U.K. aims to reduce Campylobacter incidence
December 21, 2010
by Keith Nunes
LONDON — The United Kingdom’s Food Standards Agency, in conjunction with poultry processors and retailers, has announced new goals to reduce the incidence of Campylobacter on chicken. The new goal is to reduce the incidence of Campylobacter on chicken from 27% to 10% by 2015.
It is estimated that the pathogen makes more than 300,000 people ill and causes about 80 deaths every year in the U.K.
“The Food Standards Agency has identified tackling Campylobacter as its No. 1 food safety priority,” said Alison Gleadle, director of food hygiene at the F.S.A. “There are about 850 million chickens slaughtered in this country every year. This target is challenging but achievable. However, solutions need to be found at every stage of the food chain to stop this bug from spreading.
“The new target will underpin all of our joint work on reducing Campylobacter in chicken and allow us to measure the success of these interventions. We are working closely with the food industry to make chicken as safe to eat as possible.”
Options under consideration to reduce Campylobacter levels in meat processing facilities include better sanitation efforts on farm, hot water treatment for carcasses, the use of electrolyzed water, and antimicrobial washes such as lactic acid. Such washes would require approval from Europe, according to the F.S.A.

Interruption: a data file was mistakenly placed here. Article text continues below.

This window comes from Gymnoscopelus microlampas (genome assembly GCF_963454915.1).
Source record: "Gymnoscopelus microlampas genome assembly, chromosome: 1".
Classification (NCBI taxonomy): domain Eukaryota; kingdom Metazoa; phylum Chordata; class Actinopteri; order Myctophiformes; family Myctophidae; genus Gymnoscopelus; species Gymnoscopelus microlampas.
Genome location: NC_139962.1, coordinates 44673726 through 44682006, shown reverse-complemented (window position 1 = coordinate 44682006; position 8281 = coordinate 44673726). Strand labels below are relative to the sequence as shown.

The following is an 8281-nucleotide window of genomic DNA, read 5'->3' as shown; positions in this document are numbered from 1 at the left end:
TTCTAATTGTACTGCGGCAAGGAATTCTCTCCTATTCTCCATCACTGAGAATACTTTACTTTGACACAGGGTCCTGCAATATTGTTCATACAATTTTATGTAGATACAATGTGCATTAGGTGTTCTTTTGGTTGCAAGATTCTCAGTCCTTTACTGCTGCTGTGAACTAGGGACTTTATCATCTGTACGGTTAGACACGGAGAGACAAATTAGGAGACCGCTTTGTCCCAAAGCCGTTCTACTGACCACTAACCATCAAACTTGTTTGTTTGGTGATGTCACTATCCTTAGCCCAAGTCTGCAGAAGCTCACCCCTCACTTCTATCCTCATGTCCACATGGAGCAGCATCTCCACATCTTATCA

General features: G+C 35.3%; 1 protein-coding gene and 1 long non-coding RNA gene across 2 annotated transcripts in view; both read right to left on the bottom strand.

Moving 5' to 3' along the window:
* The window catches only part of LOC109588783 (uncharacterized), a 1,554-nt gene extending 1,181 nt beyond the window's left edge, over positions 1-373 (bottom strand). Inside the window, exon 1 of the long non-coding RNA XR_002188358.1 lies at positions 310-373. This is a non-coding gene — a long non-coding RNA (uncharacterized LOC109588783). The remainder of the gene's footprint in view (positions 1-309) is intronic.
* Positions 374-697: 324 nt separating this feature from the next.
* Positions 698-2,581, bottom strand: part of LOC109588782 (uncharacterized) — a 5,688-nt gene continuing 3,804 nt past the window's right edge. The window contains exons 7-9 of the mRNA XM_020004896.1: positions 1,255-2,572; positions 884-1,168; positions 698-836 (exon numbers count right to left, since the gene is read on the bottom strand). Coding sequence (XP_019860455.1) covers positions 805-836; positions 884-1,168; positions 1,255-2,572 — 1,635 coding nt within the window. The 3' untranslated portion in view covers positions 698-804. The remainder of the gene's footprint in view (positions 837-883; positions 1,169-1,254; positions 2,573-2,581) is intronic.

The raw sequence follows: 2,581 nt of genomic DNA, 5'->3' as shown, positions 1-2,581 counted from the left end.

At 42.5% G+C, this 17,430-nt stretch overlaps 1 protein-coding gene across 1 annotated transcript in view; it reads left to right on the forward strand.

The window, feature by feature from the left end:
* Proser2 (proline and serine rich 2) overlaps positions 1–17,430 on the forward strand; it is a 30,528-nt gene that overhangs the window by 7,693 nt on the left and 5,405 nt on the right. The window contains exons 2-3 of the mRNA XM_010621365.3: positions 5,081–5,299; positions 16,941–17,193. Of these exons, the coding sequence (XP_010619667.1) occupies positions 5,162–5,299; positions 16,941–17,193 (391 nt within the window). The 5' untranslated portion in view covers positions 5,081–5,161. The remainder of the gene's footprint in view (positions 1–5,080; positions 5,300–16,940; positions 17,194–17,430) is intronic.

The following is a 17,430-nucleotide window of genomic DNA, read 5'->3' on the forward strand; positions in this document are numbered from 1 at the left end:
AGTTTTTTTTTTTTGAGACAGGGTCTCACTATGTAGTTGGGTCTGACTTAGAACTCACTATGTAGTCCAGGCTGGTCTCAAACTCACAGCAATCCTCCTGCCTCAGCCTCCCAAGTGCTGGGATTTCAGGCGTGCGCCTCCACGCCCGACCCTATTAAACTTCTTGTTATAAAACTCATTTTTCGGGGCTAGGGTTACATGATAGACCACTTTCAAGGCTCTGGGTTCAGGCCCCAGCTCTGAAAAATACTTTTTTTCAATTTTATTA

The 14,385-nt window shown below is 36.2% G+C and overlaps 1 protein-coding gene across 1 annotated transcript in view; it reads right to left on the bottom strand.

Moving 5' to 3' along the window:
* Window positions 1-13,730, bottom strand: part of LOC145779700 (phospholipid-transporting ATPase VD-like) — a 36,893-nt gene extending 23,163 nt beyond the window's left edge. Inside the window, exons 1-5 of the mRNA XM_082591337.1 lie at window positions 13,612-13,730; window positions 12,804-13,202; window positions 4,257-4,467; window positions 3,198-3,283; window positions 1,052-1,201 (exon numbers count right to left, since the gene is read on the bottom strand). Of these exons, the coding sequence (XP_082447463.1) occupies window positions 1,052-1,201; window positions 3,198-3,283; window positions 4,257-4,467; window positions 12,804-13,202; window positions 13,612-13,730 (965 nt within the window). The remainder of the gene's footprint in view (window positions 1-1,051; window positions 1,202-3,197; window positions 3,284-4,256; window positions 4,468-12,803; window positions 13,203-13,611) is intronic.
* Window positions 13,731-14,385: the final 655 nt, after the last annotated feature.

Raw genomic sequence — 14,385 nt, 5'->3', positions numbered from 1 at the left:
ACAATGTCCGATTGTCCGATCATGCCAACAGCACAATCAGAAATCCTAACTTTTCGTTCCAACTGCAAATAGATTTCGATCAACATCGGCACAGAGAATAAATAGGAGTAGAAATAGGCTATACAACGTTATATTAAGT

Other options include pre-packed chicken sold at retail to be packaged using modified atmosphere packaging, which raises the levels of oxygen inside packages to slow the rate at which pathogens multiply. In addition, better leak-proof packaging may also help prevent the spread of the bacteria to other foods or surfaces in the kitchen.
“High levels of hygiene or biosecurity on U.K. farms have been successful in beating Salmonella in chickens, but it has proved not enough against Campylobacter,” said Peter Bradnock, chief executive of the British Poultry Council. “Additional actions are being trialed in combination on farms, in the slaughterhouse, and in the distribution chain to reduce the levels of infection. We are confident that the outcomes of the Joint Action Plan, combined with new scientific knowledge expected from ongoing projects, will enable Campylobacter in chickens to be reduced in line with this challenging target.”